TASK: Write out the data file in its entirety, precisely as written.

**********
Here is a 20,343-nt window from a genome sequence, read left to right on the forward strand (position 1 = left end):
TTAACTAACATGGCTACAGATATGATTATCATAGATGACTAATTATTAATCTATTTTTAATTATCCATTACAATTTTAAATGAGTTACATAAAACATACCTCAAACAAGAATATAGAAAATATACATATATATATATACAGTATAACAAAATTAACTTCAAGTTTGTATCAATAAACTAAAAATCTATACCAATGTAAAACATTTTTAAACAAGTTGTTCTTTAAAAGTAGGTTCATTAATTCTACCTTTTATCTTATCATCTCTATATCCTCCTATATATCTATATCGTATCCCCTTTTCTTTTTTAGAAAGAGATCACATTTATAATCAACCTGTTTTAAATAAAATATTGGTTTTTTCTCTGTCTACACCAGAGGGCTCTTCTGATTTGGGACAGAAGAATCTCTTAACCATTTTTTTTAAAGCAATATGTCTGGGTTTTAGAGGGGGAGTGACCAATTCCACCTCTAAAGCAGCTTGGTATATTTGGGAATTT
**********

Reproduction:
Here is a 20,343-nt window from a genome sequence, read left to right on the forward strand (position 1 = left end):
TTAACTAACATGGCTACAGATATGATTATCATAGATGACTAATTATTAATCTATTTTTAATTATCCATTACAATTTTAAATGAGTTACATAAAACATACCTCAAACAAGAATATAGAAAATATACATATATATATATACAGTATAACAAAATTAACTTCAAGTTTGTATCAATAAACTAAAAATCTATACCAATGTAAAACATTTTTAAACAAGTTGTTCTTTAAAAGTAGGTTCATTAATTCTACCTTTTATCTTATCATCTCTATATCCTCCTATATATCTATATCGTATCCCCTTTTCTTTTTTAGAAAGAGATCACATTTATAATCAACCTGTTTTAAATAAAATATTGGTTTTTTCTCTGTCTACACCAGAGGGCTCTTCTGATTTGGGACAGAAGAATCTCTTAACCATTTTTTTTAAAGCAATATGTCTGGGTTTTAGAGGGGGAGTGACCAATTCCACCTCTAAAGCAGCTTGGTATATTTGGGAATTT